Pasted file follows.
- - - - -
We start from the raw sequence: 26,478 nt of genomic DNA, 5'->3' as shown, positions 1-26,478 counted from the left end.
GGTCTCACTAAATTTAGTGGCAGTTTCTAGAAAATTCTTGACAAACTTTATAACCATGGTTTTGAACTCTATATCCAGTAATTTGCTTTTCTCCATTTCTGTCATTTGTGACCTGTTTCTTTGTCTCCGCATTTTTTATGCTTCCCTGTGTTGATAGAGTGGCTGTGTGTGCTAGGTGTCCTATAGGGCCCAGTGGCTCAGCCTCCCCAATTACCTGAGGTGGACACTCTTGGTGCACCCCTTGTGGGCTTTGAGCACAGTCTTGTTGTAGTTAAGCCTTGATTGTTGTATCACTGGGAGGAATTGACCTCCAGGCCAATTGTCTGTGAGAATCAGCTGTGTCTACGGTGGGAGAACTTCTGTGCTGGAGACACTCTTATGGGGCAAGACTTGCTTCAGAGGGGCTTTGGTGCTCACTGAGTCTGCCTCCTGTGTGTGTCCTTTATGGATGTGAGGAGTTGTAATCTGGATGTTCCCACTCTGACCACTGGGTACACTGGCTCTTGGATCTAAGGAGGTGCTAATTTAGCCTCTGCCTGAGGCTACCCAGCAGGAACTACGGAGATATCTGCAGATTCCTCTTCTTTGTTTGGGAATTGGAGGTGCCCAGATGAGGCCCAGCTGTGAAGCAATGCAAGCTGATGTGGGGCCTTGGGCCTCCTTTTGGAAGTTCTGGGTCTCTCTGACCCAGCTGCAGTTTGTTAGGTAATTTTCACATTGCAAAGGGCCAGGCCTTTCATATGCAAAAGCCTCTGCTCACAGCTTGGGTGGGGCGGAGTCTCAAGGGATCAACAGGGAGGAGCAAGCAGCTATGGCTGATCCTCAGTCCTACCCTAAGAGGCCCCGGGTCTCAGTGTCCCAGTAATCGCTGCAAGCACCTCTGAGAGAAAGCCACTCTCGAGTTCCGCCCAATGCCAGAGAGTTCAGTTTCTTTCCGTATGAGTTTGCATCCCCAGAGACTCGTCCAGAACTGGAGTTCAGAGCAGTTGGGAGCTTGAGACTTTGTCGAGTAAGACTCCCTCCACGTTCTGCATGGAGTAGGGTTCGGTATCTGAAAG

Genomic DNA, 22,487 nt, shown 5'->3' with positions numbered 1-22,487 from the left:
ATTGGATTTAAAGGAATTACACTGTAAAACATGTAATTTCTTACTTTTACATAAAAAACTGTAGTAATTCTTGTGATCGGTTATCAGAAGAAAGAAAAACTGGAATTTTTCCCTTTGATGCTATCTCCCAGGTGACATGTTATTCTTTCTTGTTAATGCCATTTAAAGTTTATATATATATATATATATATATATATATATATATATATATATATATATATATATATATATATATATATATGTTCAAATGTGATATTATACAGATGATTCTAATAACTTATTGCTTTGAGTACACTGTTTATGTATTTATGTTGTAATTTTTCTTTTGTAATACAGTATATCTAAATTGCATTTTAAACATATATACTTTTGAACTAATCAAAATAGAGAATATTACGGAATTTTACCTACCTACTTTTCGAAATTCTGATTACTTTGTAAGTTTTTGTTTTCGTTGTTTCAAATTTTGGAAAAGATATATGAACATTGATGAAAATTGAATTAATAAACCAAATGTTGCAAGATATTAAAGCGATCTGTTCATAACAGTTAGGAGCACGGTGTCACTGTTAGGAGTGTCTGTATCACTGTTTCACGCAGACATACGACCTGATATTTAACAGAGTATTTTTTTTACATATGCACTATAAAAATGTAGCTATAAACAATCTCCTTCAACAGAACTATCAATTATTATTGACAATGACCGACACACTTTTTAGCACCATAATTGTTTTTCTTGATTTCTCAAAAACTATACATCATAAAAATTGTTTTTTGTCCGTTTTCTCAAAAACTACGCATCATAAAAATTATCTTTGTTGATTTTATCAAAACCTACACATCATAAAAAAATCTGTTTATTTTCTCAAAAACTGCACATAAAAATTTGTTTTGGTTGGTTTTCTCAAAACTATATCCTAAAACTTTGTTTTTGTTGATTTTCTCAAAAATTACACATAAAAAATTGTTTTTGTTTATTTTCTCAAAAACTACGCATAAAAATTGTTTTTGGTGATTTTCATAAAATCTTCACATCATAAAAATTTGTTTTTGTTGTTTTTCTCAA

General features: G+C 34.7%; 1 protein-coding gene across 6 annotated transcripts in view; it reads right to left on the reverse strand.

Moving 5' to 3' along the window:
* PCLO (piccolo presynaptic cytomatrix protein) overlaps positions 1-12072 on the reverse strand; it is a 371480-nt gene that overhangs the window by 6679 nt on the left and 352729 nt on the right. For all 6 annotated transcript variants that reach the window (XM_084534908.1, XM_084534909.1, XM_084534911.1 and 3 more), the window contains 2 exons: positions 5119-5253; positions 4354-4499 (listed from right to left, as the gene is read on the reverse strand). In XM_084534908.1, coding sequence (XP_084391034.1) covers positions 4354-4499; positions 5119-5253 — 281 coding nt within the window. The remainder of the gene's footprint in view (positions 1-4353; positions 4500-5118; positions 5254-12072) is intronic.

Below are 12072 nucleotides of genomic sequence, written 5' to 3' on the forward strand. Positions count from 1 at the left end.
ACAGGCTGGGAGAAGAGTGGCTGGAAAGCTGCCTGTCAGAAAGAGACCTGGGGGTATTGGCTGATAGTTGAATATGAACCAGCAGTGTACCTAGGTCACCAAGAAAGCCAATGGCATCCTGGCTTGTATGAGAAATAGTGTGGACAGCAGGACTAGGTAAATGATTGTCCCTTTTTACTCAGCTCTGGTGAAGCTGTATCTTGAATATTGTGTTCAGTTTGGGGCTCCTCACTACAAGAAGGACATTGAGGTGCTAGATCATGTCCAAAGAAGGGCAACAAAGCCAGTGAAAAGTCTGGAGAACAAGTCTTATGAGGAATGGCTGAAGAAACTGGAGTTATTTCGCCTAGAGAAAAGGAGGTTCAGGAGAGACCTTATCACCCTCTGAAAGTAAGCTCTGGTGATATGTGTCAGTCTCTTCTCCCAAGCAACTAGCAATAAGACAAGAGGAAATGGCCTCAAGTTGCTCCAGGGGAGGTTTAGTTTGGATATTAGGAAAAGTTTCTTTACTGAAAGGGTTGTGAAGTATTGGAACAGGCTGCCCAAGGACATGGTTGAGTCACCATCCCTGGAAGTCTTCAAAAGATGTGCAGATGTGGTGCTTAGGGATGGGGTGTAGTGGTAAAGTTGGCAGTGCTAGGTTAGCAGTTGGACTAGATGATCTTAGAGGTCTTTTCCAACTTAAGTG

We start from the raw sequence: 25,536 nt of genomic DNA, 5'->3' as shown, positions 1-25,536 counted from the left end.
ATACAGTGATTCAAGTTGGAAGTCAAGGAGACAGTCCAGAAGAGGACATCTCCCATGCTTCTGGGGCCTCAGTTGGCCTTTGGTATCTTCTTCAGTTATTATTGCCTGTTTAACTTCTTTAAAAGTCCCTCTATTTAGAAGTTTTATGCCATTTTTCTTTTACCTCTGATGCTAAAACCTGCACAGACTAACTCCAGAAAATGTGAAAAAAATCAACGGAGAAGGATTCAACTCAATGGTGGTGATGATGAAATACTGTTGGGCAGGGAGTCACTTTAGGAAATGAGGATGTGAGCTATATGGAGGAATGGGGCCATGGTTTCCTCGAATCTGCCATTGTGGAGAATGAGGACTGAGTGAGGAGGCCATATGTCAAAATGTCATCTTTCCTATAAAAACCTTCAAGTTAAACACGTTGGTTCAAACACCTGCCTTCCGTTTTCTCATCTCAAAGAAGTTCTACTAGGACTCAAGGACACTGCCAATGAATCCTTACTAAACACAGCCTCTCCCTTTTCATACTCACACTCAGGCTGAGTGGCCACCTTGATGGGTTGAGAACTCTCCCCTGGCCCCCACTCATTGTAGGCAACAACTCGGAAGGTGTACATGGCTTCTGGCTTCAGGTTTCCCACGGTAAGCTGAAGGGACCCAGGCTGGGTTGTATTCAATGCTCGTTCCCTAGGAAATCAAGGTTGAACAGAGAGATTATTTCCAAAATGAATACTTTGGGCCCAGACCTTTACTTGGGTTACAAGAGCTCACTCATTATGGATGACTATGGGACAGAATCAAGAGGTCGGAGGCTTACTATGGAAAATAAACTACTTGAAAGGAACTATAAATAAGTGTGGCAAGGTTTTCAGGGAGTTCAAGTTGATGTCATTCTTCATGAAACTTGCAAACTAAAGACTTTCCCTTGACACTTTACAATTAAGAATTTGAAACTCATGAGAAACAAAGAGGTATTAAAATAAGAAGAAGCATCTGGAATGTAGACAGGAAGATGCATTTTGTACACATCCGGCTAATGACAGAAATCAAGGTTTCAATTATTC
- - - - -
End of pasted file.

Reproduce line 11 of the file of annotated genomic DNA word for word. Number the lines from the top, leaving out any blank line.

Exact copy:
ATACAGTGATTCAAGTTGGAAGTCAAGGAGACAGTCCAGAAGAGGACATCTCCCATGCTTCTGGGGCCTCAGTTGGCCTTTGGTATCTTCTTCAGTTATTATTGCCTGTTTAACTTCTTTAAAAGTCCCTCTATTTAGAAGTTTTATGCCATTTTTCTTTTACCTCTGATGCTAAAACCTGCACAGACTAACTCCAGAAAATGTGAAAAAAATCAACGGAGAAGGATTCAACTCAATGGTGGTGATGATGAAATACTGTTGGGCAGGGAGTCACTTTAGGAAATGAGGATGTGAGCTATATGGAGGAATGGGGCCATGGTTTCCTCGAATCTGCCATTGTGGAGAATGAGGACTGAGTGAGGAGGCCATATGTCAAAATGTCATCTTTCCTATAAAAACCTTCAAGTTAAACACGTTGGTTCAAACACCTGCCTTCCGTTTTCTCATCTCAAAGAAGTTCTACTAGGACTCAAGGACACTGCCAATGAATCCTTACTAAACACAGCCTCTCCCTTTTCATACTCACACTCAGGCTGAGTGGCCACCTTGATGGGTTGAGAACTCTCCCCTGGCCCCCACTCATTGTAGGCAACAACTCGGAAGGTGTACATGGCTTCTGGCTTCAGGTTTCCCACGGTAAGCTGAAGGGACCCAGGCTGGGTTGTATTCAATGCTCGTTCCCTAGGAAATCAAGGTTGAACAGAGAGATTATTTCCAAAATGAATACTTTGGGCCCAGACCTTTACTTGGGTTACAAGAGCTCACTCATTATGGATGACTATGGGACAGAATCAAGAGGTCGGAGGCTTACTATGGAAAATAAACTACTTGAAAGGAACTATAAATAAGTGTGGCAAGGTTTTCAGGGAGTTCAAGTTGATGTCATTCTTCATGAAACTTGCAAACTAAAGACTTTCCCTTGACACTTTACAATTAAGAATTTGAAACTCATGAGAAACAAAGAGGTATTAAAATAAGAAGAAGCATCTGGAATGTAGACAGGAAGATGCATTTTGTACACATCCGGCTAATGACAGAAATCAAGGTTTCAATTATTC